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Christmas: A Reminder to Include and be in Communion with the Other and Another-Other

“Inclusion and Communion” was the theme of the 2nd Asia Deaf Catholic Conference (ADCC) attended by nearly 150 Deaf last November, held in Tagaytay, Philippines. True to their theme, the Deaf welcomes even the non-Deaf to the gathering, where yours truly was one of them. The person who propelled this gathering was Frs. Cyril Axelrod, CSsR and Park Min-Seo, a Korean Deaf diocesan priest. Their 1st conference was in Thailand held in November 2015. The main thrust of this gathering of Asian Deaf Catholics is to build a strong camaraderie and to express Deaf spirituality in a very diverse region. Many Deaf now gradually advocate and acknowledge deafness as gain and human diversity. Some of the topics seem to gear to this new consciousness, such as, “Is Jesus Deaf?”, Inclusive Liturgy for the Deaf, and Deaf Hermeneutics.[1] Deaf hermeneutics presents their culture in a manner that respects their way of expression, thoughts and feelings. Their hermeneutics are kinetic, visual and way of seeing the scripture stories is surprisingly simple, concrete, and diverse. Interestingly, Deaf hermeneutics are reflexive and grounded in everyday concrete reality.

In our world where we are caught up with different and at times superficial concerns, we tend to overlook the essentials – relationships and people. In the process, we hardly recognize the face of authenticity, inside and outside. Thereby, many are excluded and are “ex-communicated” because they are different or quite odd as per society’s standards. Our Catholic Social Tradition is explicit to the call for participation, which sort of implying the attitude of inclusivity. Though the language barrier (Deaf or hearing) may be seen as a challenge, yet this is not an excuse to exclude others in our conversations. The Deaf, though a minority is rich in experience, especially a life of in-betweenity,[2] where they live in a world of the mainstream non-Deaf, and yet can be a trans-traveler who communicates with people whose culture is a different from theirs. Their gestural and pictorial language is a universal expression that the non-Deaf can comprehend; such in-betweenity makes them “citizens of the world”[3]– cosmopolitan. Hence, it matters that we provide space for them to be actively involved in our community, in Church life.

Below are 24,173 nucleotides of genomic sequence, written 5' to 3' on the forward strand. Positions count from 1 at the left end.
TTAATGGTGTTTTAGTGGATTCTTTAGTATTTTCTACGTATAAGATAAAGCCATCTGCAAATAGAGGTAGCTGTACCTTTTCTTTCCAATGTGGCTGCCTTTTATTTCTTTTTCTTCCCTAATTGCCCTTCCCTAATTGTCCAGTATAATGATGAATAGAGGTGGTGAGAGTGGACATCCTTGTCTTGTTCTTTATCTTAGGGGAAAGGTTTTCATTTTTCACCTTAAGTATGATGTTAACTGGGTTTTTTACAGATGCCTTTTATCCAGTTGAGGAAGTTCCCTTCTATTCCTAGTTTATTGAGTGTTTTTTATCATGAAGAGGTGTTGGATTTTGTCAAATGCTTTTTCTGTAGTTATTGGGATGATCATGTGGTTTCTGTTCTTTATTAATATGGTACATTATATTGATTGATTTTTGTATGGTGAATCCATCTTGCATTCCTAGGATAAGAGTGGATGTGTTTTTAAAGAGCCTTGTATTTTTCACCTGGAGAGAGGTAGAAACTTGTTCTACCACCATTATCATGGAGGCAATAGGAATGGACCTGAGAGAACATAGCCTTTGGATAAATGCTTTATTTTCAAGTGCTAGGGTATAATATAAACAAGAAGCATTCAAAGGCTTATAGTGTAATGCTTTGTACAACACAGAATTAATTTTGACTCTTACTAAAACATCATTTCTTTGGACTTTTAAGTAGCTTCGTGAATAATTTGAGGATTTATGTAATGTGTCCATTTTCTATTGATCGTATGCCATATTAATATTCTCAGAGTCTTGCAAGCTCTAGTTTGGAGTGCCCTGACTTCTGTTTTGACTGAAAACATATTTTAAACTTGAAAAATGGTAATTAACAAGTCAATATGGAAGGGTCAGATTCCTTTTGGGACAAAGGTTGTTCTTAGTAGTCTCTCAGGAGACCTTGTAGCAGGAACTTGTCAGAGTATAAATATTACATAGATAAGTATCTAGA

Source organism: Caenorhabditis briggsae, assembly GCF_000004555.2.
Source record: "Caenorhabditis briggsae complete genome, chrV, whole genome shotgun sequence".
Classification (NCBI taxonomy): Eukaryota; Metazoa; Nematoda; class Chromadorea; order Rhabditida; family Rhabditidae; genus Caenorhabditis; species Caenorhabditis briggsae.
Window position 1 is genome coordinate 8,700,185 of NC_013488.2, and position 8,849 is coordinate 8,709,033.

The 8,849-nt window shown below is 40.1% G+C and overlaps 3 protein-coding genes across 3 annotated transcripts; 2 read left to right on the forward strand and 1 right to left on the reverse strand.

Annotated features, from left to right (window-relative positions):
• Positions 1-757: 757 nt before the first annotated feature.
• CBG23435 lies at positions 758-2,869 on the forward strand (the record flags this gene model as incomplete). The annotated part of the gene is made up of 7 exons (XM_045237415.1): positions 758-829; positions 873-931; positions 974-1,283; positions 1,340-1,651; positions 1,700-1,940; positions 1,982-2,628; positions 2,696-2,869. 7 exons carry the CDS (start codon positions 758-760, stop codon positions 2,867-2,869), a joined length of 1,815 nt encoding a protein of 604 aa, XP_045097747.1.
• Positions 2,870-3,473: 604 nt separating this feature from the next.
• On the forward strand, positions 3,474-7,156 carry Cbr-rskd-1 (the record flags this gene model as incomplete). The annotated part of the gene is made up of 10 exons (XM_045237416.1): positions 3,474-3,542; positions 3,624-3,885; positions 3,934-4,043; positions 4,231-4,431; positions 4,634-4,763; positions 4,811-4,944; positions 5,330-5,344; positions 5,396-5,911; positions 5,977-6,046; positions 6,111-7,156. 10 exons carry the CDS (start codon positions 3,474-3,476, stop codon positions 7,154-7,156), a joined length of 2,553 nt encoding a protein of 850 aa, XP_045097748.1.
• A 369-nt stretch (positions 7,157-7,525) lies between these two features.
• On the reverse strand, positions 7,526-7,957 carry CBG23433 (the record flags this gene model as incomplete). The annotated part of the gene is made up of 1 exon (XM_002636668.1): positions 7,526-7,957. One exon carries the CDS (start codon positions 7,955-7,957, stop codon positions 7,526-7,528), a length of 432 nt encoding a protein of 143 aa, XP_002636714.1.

We surely agree that catholicity is marked by universality, tasked to be all-embracing and see the divine in each one. However, many of us seem to miss-out some people due to our thinking that they are insignificant. Perhaps, being absorbed with our agenda, with our own “tasks” makes it inconvenient for us to stop and adjust for those we consider different, such as the Deaf or persons with disabilities (disabilities be it seen and unseen). This consequently excludes them in the life of the Church. The community is a commonplace and space where we explore and experience our shared humanity.

In this season of advent, the Lord showed us around the manger the meaning of inclusion, of welcoming all in his humble family. In that one simple and silent night, they were in communion with Others and those another-other. Through our Lord’s example, there is no reason for us to limit our circle of community; it. Our task as a Church is to share the space with the people who seem different, such as the Deaf and with disabilities. Their life experiences, their stories, their presence is grace enough for us to realize and be more mindful of human diversity. Let us remember that their present reality is our future possibility.

Through those who experienced exclusion and alienation, may we learn the authentic inclusion and communion, exemplified during that silent night around the manger.

A blissful and blessed Christmas to everyone!

[1] Those people who discussed these were Fr. Park Min-Seo, Michael “Auch” Autencio and yours truly, respectively.

[2] Brenda Jo Brueggemann, Lend Me Your Ears: Rhetorical Constructions of Deafness (Washington D.C.: Gallaudet University Press, 1999).

[3] H-Dirksen Bauman and Joseph Murray, Deaf Gain: Raising the Stakes for Human Diversity (Minneapolis: University of Minnesota Press, 2014).